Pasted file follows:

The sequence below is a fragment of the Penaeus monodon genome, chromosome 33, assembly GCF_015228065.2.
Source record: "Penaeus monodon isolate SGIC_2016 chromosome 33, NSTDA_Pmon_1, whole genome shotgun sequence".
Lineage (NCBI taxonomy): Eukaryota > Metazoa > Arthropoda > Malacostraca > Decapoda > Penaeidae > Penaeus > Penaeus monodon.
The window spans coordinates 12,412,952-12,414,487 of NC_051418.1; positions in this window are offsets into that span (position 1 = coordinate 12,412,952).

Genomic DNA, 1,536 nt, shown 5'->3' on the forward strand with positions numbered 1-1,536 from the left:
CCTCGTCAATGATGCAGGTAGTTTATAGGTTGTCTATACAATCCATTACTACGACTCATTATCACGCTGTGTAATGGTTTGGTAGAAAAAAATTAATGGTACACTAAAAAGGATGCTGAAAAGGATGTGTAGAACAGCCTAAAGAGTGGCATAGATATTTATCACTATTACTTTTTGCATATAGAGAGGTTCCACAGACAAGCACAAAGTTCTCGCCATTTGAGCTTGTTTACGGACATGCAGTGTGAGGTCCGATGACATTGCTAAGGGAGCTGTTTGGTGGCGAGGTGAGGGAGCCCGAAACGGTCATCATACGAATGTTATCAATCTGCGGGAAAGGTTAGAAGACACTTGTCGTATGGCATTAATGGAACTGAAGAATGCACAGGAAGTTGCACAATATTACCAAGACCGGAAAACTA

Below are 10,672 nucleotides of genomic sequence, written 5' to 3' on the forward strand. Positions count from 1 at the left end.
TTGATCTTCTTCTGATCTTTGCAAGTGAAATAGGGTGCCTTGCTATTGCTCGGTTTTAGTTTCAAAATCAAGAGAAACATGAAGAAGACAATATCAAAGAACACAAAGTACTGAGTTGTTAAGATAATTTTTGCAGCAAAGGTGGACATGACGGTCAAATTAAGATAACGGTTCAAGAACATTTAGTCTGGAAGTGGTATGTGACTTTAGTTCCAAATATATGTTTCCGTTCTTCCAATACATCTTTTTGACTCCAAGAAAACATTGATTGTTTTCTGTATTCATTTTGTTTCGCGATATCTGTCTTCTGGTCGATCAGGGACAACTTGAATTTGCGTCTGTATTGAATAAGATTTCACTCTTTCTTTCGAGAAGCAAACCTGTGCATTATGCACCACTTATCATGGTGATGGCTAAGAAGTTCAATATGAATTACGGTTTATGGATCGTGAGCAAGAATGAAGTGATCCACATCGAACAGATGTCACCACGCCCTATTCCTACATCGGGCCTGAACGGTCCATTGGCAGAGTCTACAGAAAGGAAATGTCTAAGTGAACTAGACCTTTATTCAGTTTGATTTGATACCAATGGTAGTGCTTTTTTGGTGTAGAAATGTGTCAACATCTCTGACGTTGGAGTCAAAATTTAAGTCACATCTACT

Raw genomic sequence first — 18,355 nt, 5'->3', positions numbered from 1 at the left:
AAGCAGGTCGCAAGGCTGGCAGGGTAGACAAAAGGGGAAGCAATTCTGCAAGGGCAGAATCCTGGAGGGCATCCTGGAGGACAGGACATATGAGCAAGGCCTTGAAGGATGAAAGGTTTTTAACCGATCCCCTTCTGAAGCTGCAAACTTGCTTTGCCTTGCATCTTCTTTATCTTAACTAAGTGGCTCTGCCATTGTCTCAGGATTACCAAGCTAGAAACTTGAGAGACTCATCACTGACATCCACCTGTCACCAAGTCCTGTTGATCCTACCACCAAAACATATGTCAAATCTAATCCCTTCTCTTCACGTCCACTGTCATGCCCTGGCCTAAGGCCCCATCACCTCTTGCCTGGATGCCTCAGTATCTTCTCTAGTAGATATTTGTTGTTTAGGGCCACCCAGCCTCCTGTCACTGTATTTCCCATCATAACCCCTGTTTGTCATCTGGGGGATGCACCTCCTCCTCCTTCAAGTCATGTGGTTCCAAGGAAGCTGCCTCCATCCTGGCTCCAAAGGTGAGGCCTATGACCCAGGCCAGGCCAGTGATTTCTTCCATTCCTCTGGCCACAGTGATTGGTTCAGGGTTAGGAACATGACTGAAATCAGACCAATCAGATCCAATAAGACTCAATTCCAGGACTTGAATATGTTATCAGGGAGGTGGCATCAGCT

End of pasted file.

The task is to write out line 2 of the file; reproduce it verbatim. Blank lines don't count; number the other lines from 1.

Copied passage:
Source record: "Penaeus monodon isolate SGIC_2016 chromosome 33, NSTDA_Pmon_1, whole genome shotgun sequence".